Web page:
For as long as I can remember, I’ve wanted to pursue my passion. The problem was, I wasn’t totally sure what that was. I knew I wanted to do something that I was proud of and gave me fulfillment, but I didn’t have an obvious passion like cooking or photography.
I started working when I was sixteen, went to college, graduated with an engineering degree, got a job, didn’t love the job, then got a new job. I earned promotions in my career, but I felt like something was missing. I would come up with ideas like opening a coffee shop or fitness studio, or reinventing myself as an event planner, but they were all just dreams and wishes, and none of them filled me with the sense of satisfaction I craved.
At my 8:00-to-5:00, I could identify the things that really got me going: our company’s goals, office culture, and team building. As I was lying in bed one night, I had the realization that my passion didn’t have to be a specific skill—it could be something broader. Something like entrepreneurship.
I started thinking about cultivating a culture and team that was based on integrity, honesty, and philanthropy. I thought about creating a workplace that people enjoyed coming to every day, and I kept coming back to a particular conversation a few months back. I was at a friend’s house and I was talking to another woman to whom I had just been introduced. In casual conversation, she said to me, “I assume you work to live instead of live to work.” It was nothing more than small talk, but that comment stuck with me.
As we were driving home that night, I knew I wanted to be able to say it was the other way around. I wanted to say I live to work—that my career is not just a means to an end, it’s what gets me out of bed in the morning. I wanted to start my own company.
I started paying attention to all the things around me, trying to find a gap in the way we do things, or a product that would be helpful in certain situations. I had been doing this for a few months, and was about to give up on the idea, when I found what I was looking for.
I was at an auto show in Detroit, Michigan and the room was filled with 8:00-to-5:00ers like myself. I noticed that the majority of men in the room carried backpacks, but the majority of women either had notebooks in hand or heavy tote bags. As I watched the women more closely, I saw them shifting their tote from one shoulder to the other or setting it on the floor. I personally carried a backpack to work, but I hadn’t taken it to this event because it didn’t look as polished as a tote bag. When I got home that night, I googled “backpacks for professional women,” and I was surprised at the lack of results I found. That’s when I made the decision to create one.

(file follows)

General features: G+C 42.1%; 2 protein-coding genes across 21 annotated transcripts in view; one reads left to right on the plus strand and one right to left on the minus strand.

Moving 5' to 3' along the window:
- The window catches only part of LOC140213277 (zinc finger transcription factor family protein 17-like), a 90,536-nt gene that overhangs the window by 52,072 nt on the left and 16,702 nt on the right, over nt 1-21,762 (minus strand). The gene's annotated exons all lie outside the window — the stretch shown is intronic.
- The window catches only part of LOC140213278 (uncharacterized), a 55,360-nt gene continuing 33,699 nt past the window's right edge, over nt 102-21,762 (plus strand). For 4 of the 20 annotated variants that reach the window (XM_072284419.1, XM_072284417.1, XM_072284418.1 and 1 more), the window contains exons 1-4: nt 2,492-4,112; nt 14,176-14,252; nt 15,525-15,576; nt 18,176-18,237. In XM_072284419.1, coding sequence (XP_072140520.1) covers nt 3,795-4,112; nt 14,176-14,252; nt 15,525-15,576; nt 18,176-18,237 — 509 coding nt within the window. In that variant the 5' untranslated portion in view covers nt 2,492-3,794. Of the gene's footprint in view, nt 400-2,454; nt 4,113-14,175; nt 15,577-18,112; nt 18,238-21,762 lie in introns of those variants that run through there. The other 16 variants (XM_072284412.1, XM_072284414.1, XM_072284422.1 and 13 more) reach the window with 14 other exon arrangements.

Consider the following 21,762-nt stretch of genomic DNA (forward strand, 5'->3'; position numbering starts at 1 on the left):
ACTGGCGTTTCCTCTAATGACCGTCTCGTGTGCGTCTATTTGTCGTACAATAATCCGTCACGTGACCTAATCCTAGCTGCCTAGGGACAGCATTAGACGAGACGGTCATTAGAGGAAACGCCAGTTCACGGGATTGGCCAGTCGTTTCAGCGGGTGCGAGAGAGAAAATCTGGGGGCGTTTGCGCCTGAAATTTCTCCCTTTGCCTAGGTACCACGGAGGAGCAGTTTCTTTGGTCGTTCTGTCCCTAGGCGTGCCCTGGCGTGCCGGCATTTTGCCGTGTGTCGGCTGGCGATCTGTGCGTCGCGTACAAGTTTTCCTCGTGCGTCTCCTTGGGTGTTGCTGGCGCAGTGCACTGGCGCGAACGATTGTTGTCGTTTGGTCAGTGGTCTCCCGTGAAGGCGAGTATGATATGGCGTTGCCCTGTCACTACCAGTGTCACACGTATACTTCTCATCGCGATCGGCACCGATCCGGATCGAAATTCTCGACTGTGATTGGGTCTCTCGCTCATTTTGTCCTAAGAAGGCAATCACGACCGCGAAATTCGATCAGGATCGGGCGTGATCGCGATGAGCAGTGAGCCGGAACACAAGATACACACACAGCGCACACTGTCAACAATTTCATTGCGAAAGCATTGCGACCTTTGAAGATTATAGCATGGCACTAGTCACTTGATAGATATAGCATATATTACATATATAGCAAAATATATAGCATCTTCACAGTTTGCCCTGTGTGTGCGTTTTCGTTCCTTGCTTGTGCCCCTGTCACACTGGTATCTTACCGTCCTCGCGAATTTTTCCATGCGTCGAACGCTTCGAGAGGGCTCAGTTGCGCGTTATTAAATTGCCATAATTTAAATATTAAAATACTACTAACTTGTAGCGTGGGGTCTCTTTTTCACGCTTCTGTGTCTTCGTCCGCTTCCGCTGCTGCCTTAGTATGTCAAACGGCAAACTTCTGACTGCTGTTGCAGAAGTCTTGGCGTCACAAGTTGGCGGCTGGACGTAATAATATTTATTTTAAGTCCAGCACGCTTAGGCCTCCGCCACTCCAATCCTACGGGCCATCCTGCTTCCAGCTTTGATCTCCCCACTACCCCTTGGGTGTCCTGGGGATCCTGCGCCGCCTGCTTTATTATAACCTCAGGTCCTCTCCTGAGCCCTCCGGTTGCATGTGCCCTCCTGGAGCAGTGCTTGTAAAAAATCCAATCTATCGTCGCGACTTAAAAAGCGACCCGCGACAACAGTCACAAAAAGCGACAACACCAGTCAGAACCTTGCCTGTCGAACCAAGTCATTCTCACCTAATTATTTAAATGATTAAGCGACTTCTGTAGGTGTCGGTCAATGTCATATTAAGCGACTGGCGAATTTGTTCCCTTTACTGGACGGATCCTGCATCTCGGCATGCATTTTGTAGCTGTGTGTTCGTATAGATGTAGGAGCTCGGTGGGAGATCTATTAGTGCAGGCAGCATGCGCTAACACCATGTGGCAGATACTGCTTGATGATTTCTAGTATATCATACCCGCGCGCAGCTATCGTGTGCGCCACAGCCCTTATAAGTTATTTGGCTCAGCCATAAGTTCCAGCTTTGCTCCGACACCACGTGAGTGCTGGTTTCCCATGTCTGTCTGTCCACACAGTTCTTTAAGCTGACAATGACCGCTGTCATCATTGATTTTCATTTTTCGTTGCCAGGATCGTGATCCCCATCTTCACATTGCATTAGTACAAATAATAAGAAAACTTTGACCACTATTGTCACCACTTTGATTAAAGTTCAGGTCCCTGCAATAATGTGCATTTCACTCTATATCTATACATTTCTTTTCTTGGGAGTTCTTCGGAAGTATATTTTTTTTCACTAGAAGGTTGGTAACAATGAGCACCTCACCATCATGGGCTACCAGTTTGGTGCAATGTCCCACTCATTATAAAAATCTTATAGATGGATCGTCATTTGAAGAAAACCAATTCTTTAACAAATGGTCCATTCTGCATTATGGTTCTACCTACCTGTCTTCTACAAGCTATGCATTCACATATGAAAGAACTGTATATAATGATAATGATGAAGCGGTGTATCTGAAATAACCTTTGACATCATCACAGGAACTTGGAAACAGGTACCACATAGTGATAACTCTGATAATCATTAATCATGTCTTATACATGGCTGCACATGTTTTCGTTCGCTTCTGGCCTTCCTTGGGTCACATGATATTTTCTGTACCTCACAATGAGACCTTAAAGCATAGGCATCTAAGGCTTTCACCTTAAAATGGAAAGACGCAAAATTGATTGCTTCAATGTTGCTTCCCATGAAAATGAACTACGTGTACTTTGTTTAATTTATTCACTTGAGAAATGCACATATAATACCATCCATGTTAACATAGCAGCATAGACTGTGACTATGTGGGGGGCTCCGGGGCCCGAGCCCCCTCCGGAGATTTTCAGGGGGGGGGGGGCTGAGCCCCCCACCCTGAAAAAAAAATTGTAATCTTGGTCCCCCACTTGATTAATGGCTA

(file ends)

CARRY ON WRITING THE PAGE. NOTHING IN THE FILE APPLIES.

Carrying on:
How I was going to do it, I had no clue. I have no fashion background, and I’m from a small town in Michigan that’s known almost exclusively for automotive industry. I turned to my good friend Google, found some consulting and business coaching resources, got a partner for this business, and off we went.
We knew early on that we wanted to do more than just create backpacks. We both had the entrepreneurship bug, but we also wanted that feeling of fulfillment. Once we were selling products, we thought about giving a portion of our revenue to philanthropic efforts. We love the business models of companies like Toms and Warby Parker, but we didn’t want to copy them exactly.
On my way to work one morning, I went through the Starbucks drive-thru for some much-needed coffee. When I got to the window, the barista told me my drink had been paid for by the person in front of me. This unexpected kindness brightened my day, and I paid for the person behind me. Knowing that I had been able to bless the stranger behind me the same way I had been blessed had me on a high for the rest of the day, and I wanted to replicate that feeling over and over again. The only problem was, I didn’t have the means to always pay for double when I stopped for coffee. That’s when it clicked that while I personally didn’t have the funds, a sustainable company could.
That night, I wrote down my vision for our company: “A fashion brand on a mission to positively impact the world.” With a portion of our revenue, we are going to conduct random acts of kindness. I got so excited thinking about the significance these acts could have. There is so much beauty in the thought that a random act of kindness could make a difference in someone’s life.
We are now on the adventure of launching a company that encompasses everything we have a passion for.
My story and journey are still being written, but I can tell you this: I never would have thought that I would have the title fashion designer. Once I was able to discover what really moves and inspires me, it gave me the opportunity to pursue a dream.
Taryn Kutches is a wife, mother, friend, daughter, dreamer, and coffee and wine enthusiast living in West Michigan. Her best days are spent boating on Lake Michigan with her husband, daughter, and their pup or enjoying pumpkin spice lattes in the cool weather of fall. She strives to live life to the fullest every day. Find her on Instagram (@parkerdesignco), Facebook (@parkerdesign), and Twitter (@parkerdesignco).